Interventions in Committee
 
 
 
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View Alupa Clarke Profile
CPC (QC)
Thank you, Mr. Chair.
Mr. Auditor General, Ms. Campbell and Mr. Martire, welcome to the committee. I am happy to see you here today.
I will preface my first question.
I would like to come back to what my colleague Mr. Eyolfson said earlier. He felt that it was taken for granted that those who were submitting applications were faking, as they had to provide records to support their application if they wanted to receive specific services or benefits from Veterans Affairs Canada.
Mr. Auditor General, military members are under extreme pressure every day. It's an environment where people have to constantly prove themselves to their peers and their superiors. In a way, that's completely normal, as the government asks the Canadian Armed Forces to carry out missions despite sometimes insufficient resources. In addition, senior army officers have to ask their members to meet that requirement.
Here is what I think military members find difficult. The culture of military members having to constantly prove themselves is perpetuated, in a way, when they deal with Veterans Affairs Canada. For example, they have to do research to access their documents in order to prove that they have a service-related injury. I don't know whether this is true, but according to what I have been told, in the United States, the burden of proof lies with the Department of Veterans Affairs, and not the veterans themselves. Mr. Eyolfson also talked about that earlier.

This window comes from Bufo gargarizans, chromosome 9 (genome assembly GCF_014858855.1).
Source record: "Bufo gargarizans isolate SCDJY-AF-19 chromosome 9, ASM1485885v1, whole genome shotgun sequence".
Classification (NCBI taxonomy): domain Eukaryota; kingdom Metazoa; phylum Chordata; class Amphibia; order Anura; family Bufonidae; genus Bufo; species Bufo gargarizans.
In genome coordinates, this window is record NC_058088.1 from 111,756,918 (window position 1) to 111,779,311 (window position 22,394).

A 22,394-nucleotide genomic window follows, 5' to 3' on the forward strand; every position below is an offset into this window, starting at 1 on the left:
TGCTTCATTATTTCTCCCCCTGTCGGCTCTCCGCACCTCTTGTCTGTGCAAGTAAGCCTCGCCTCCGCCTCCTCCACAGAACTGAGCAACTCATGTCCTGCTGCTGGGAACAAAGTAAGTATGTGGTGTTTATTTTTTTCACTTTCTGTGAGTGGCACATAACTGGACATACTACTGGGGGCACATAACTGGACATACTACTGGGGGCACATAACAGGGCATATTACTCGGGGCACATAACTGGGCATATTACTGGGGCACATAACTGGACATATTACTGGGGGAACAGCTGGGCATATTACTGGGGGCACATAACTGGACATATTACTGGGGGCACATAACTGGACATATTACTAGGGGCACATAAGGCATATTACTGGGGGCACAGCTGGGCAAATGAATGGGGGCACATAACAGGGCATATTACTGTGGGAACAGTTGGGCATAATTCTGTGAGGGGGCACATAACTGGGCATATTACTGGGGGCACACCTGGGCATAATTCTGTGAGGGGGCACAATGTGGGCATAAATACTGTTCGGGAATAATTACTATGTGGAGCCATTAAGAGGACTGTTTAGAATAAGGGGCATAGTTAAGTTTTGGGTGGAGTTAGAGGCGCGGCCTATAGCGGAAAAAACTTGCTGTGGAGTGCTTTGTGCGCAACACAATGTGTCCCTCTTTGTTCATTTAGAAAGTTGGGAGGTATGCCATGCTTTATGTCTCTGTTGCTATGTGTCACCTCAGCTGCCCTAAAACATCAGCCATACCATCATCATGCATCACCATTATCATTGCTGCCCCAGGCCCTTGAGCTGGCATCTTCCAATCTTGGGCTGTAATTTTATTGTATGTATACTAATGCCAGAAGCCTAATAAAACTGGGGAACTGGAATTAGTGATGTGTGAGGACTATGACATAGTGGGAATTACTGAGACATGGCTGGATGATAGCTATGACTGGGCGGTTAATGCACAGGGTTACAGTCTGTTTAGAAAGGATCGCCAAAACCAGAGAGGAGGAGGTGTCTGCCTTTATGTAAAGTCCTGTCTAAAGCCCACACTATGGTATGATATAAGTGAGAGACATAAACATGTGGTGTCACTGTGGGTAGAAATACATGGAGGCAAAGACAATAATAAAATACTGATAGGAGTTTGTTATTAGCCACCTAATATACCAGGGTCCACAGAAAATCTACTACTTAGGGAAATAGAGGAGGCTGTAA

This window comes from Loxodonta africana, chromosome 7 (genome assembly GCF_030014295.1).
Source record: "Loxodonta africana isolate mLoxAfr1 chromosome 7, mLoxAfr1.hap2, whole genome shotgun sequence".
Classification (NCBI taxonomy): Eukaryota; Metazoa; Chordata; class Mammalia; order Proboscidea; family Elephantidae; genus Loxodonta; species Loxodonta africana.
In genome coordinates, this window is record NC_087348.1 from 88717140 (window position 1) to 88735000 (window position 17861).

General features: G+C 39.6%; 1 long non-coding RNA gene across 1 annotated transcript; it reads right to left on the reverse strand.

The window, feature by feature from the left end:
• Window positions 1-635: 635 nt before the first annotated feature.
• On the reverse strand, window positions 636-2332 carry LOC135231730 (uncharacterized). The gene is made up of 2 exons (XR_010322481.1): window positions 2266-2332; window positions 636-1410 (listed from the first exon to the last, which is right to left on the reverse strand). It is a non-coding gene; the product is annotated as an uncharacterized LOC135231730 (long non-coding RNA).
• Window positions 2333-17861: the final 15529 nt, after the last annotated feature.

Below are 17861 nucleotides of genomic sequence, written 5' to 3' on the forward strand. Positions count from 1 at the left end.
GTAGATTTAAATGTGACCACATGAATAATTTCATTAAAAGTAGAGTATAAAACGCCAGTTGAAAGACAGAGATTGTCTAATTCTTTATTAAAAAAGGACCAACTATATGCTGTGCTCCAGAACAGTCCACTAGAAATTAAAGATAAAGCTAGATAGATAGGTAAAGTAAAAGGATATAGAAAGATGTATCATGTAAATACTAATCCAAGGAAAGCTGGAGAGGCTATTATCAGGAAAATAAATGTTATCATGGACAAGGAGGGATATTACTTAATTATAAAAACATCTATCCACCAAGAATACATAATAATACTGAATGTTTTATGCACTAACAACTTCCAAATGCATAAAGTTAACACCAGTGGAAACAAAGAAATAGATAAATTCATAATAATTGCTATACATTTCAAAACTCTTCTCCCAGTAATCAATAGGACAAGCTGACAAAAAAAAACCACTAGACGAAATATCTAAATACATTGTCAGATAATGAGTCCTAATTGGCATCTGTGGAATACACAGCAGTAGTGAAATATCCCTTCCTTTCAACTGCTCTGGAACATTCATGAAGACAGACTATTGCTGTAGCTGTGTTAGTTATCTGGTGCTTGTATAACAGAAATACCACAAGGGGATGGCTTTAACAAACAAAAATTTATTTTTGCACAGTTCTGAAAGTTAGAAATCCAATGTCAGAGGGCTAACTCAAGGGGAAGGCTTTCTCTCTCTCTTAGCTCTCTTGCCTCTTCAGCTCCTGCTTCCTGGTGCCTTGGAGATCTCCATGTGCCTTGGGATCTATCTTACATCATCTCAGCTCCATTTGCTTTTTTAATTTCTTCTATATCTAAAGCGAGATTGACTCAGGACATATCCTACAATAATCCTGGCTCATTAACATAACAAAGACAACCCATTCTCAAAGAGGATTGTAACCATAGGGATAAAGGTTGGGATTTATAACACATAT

My question is simple. Did you look at the burden of proof system in the United States in your audit? If so, what did you find out? If you did not look at it, what do you think about the burden of proof right now?
View Alupa Clarke Profile
CPC (QC)
Thank you.
Should you soon have an opportunity to carry out a study on Veterans Affairs Canada's services, I strongly recommend that you look into how the burden of proof is handled in the United States. That burden is actually assumed by the U.S. department in charge of veterans, and not by veterans themselves. I would really like to see the results of that study.
In your audit, you made a recommendation on the mental health hotline. That recommendation has been implemented.
Have you considered the option of having a hotline for suicide prevention? That also exists in the United States.
Many veterans have told me that it was good to have the mental health hotline, but in situations of extreme crisis, they would like to be able to call experts who could manage their situation and help them avoid committing suicide.
View Alupa Clarke Profile
CPC (QC)
You said that it was easier to have access to the rehabilitation program than to the disability benefits program. Do you think that is a matter of money?
Obviously, disability benefits require considerably more financial resources. Do you think this could explain the difference in eligibility between the two programs?
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